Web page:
Almost nothing about Thursday was even close to how I imagined it. This realization came as I sprinted onto the disgusting blue turf, frantically looking for anybody and everybody to hug.

I planted my first foot into the turf and expected the tears to flow from the my eyes.

They never came.

Before the game, as Idaho players ran out onto the field from the tunnel, I reflected on the fact this was actually happening. Idaho in a bowl game? I enrolled as a student in 2011 and had seen nine combined wins throughout those seasons.

I felt the tears start to come. I fought them back.

I spent four of those years covering the team as a newspaper reporter, but that doesn’t mean the perpetual losing didn’t wear on me as an alumnus of this school.

Now, as a full-fledged fan, I’m acutely aware of the recent history and what winning this game would actually mean.

I expected to cry. And when the time came, I couldn’t. I think know why.

Frantically running around the field as Vandal fans poured onto it, I tried finding as many players as I could. I wanted to thank all of them personally. Thank them for committing to this university. Thank them for making me immensely proud to be a part of this Vandal community.

Needless to say, it was freezing. I lined up down in front of the gate to get onto the field with over four minutes remaining in the game. I was standing in a puddle and my feet were wet. It was both uncomfortable and surreal

The gates opened and we massed at the 50-yard line on top of the gross Bronco and started jumping up and down, hugging, screaming, celebrating.

But as I looked around at the players the vibe was different. Celebratory, yes. Hyped, yes. There were hugs, there was screaming into the 10-degree Boise night. But it felt different.

There is a different feel and a different vibe when you’re in the midst of an upset. You can tell even the players can’t believe what they just accomplished.

The Vandals carried themselves like a team that’s been here before. Clearly, they haven’t. But they expected to be here. Not only to win, but to completely dominate and beat the crap out of Colorado State. And when they looked at how we, the fans, mobbed onto the field to celebrate … it was perhaps then that some of the players realized what the perception of the team really was.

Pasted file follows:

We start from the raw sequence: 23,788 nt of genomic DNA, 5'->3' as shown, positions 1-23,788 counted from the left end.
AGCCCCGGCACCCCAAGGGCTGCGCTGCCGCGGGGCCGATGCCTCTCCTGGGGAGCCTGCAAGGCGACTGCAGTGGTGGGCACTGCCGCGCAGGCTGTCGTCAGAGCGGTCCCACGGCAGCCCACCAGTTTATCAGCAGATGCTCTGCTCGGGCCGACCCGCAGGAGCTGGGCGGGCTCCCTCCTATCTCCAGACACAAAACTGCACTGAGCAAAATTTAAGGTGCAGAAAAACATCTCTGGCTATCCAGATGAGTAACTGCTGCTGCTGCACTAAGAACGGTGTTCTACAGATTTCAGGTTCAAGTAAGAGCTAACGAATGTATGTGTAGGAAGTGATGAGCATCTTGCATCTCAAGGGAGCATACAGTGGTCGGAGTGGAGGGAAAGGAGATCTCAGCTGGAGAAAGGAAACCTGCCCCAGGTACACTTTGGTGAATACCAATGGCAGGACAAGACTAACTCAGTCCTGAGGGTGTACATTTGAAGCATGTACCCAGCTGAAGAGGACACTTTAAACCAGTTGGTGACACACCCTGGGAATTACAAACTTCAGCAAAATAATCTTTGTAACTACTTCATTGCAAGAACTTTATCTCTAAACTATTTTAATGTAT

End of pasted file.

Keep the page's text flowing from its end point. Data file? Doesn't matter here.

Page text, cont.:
Maybe that played a part in our players choosing to calmly meander down toward the trophy presentation. They literally had about 30 minutes to reflect on the fact they already won before the clock hit triple zeroes.

We led 61-28 with just over seven minutes remaining. It was over then. It was over before that, with just over 18 minutes left in the game and we held a 41-7 lead.

Matt Linehan said it himself. “Nobody believed in us,” the Famous Idaho Potato Bowl MVP proclaimed to ESPN upon accepting his award.

He was promptly interrupted when a few dozen of us corrected him. “WE DID!” we shouted.

He smiled. We did, we truly did believe in this football team and this program. For some of us it has been hard. It’s not easy to support a football team that regularly wins one game in a season and is a perpetual national embarrassment, especially as your rival is on the national stage.

To them it’s fair to question. How many of the fans there were like me, like Peter Gregg, like Marc Trivelpiece and could list off the names of players who graduated on one-win teams? Granted, I covered the team and was obligated to come when the team went through 1-11, and 1-11, and then … one win again. But I was here before the season started, telling you this football team was unequivocally a bowl-quality program.

This, though? Nine wins? Completely pummeling Colorado State into the ground? I’ll be honest. I didn’t expect this. I expected to win, but not this.

They expected every bit of this. This was the day at the office they’ve been preparing for since December of 2012 when Paul Petrino stood in the Litehouse Center and said he was going to win at Idaho.

This was just a reward for all of the hard work they put into the program that, to them, very few outside of the locker room were able to realize.

This entire week was a business trip. They went through their bowl activities, the bowling, the arcade games, the sledding and enjoyed it. They deserved it. They turned this, one of the worst FBS programs in the country, into the talk of ESPN in the latter stages of bowl week. Overcoming a two-touchdown spread and lighting up the scoreboard with 61 points in three quarters.

You could tell from the opening kickoff if you knew this team.

A glance over to the Colorado State sideline and you saw hype. A Rams squad jumping up and down in unison, looking at our guys as if they weren’t shit.

Apparently this happened as well:

At first, this worried me. I looked over at the Idaho sideline and only saw a handful of players jumping up and down. Others remained to themselves. Walking around, or looking blankly onto the field while nestling their hands inside the collars of their shoulder pads.